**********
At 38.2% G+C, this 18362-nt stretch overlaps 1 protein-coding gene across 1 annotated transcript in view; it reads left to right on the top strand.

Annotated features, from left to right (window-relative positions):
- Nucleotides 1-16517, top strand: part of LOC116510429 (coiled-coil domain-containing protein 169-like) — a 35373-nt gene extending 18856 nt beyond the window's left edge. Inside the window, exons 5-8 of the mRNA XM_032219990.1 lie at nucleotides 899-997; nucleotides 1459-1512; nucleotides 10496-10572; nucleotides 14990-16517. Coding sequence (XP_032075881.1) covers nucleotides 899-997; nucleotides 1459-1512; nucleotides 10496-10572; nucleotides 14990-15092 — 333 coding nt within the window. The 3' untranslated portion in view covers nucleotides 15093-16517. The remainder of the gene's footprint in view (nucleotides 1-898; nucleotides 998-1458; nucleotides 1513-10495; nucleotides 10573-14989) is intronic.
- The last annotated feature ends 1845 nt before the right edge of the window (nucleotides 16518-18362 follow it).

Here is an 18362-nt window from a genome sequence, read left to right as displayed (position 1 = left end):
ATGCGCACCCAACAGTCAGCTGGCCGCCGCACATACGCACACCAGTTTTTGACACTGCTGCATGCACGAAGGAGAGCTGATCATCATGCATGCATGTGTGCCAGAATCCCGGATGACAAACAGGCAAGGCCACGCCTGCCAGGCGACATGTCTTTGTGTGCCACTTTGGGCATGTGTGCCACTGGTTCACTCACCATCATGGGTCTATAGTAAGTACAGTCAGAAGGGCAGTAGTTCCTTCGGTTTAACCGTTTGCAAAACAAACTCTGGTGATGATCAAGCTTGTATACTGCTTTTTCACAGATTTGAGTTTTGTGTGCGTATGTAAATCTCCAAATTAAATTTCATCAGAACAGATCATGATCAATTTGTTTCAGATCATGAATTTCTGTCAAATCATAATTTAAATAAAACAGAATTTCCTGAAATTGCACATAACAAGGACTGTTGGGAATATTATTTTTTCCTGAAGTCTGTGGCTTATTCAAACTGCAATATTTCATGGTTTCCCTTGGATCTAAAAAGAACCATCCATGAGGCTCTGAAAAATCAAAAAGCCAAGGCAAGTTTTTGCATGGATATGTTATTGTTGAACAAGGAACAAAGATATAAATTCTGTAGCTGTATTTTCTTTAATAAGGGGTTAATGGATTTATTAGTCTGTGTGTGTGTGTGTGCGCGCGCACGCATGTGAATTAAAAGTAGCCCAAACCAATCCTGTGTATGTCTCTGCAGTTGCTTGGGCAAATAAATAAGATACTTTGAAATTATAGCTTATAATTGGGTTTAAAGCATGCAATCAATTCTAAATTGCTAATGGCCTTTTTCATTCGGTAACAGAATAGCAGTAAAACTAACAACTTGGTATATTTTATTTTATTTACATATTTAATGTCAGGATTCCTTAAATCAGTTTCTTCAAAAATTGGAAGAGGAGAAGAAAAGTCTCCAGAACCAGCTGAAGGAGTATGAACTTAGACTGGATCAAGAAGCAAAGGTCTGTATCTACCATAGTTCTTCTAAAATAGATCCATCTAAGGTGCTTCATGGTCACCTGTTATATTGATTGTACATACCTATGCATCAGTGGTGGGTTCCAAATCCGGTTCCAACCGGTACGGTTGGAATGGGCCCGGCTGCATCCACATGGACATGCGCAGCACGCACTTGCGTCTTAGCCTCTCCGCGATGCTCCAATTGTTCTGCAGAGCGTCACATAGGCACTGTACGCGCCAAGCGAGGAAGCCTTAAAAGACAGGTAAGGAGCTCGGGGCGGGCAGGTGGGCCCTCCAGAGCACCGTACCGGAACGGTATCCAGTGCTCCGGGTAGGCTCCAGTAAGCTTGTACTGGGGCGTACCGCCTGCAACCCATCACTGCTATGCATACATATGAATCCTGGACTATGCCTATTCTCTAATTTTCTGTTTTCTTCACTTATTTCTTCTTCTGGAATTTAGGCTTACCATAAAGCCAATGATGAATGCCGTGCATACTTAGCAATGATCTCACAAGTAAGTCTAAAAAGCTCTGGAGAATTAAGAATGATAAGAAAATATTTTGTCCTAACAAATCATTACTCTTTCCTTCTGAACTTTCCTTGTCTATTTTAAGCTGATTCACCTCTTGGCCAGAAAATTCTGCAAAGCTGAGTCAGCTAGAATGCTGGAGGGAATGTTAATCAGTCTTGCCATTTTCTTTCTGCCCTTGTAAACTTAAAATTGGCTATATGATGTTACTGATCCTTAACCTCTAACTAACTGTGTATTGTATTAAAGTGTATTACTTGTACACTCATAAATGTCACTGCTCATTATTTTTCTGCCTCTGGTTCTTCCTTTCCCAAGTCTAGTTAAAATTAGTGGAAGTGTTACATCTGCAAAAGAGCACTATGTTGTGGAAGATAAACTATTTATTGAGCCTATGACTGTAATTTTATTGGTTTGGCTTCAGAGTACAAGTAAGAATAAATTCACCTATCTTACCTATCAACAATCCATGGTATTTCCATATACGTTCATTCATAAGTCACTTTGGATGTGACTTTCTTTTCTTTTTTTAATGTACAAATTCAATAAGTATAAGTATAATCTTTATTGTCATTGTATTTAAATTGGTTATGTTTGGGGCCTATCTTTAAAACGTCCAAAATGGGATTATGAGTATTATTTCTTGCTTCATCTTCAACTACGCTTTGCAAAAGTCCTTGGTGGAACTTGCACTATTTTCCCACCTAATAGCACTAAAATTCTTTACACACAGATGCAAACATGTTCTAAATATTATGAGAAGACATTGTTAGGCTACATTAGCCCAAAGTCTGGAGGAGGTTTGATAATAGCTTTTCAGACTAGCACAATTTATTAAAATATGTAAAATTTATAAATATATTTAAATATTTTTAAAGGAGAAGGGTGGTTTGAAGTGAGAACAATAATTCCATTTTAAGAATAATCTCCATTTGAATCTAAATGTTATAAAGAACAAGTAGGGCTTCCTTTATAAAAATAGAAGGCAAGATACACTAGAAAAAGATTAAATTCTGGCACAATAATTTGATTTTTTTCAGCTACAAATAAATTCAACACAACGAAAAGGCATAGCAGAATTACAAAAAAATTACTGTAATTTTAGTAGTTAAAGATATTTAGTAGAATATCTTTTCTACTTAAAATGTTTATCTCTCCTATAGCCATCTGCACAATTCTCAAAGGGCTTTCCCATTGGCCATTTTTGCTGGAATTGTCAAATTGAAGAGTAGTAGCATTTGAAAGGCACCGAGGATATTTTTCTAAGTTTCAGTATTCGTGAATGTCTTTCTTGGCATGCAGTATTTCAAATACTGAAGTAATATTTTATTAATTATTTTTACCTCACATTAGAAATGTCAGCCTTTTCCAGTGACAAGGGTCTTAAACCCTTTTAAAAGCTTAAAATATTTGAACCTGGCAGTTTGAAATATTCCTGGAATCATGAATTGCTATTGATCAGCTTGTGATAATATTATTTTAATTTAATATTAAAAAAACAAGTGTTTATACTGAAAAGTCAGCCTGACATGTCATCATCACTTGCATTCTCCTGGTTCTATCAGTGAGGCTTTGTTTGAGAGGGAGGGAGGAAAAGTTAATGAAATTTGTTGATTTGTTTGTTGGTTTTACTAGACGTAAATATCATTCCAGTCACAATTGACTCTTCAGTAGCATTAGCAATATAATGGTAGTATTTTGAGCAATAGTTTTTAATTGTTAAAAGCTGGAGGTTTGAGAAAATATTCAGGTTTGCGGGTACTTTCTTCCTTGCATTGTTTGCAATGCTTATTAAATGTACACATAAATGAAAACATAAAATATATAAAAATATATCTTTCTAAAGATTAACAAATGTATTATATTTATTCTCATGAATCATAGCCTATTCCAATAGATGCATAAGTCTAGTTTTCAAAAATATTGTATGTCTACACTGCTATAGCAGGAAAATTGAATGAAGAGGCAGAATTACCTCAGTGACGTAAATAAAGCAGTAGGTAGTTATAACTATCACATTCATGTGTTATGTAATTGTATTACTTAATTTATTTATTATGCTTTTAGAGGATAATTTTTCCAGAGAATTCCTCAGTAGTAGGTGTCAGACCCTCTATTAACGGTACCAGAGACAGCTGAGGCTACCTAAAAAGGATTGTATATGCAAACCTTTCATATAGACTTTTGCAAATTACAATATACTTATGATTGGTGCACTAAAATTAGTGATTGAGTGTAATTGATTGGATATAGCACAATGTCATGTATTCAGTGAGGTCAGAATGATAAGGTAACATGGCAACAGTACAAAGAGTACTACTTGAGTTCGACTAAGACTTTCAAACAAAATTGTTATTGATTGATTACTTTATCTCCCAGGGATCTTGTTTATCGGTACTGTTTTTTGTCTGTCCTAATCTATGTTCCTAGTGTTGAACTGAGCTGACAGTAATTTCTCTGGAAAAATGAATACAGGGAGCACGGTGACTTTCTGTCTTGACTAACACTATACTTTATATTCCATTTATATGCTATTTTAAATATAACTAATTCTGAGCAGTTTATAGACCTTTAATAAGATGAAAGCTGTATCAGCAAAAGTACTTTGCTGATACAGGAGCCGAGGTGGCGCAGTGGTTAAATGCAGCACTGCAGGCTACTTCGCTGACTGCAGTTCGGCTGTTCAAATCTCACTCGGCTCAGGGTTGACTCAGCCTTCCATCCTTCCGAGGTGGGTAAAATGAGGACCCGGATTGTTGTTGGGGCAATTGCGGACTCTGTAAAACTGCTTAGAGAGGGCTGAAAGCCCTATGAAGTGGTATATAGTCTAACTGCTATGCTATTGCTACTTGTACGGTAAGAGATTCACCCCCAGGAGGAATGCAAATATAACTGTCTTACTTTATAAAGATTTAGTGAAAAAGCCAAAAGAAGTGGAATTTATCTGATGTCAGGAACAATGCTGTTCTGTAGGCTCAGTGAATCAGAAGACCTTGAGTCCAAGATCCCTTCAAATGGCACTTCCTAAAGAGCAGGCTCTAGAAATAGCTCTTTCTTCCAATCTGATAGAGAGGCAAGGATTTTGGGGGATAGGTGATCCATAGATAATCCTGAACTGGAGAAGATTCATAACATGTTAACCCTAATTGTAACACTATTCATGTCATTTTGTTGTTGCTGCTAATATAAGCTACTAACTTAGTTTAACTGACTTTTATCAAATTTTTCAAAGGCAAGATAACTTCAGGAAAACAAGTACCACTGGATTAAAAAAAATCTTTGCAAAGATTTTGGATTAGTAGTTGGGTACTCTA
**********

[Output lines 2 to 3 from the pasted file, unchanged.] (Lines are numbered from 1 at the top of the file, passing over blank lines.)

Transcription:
Annotated features, from left to right (window-relative positions):
- Nucleotides 1-16517, top strand: part of LOC116510429 (coiled-coil domain-containing protein 169-like) — a 35373-nt gene extending 18856 nt beyond the window's left edge. Inside the window, exons 5-8 of the mRNA XM_032219990.1 lie at nucleotides 899-997; nucleotides 1459-1512; nucleotides 10496-10572; nucleotides 14990-16517. Coding sequence (XP_032075881.1) covers nucleotides 899-997; nucleotides 1459-1512; nucleotides 10496-10572; nucleotides 14990-15092 — 333 coding nt within the window. The 3' untranslated portion in view covers nucleotides 15093-16517. The remainder of the gene's footprint in view (nucleotides 1-898; nucleotides 998-1458; nucleotides 1513-10495; nucleotides 10573-14989) is intronic.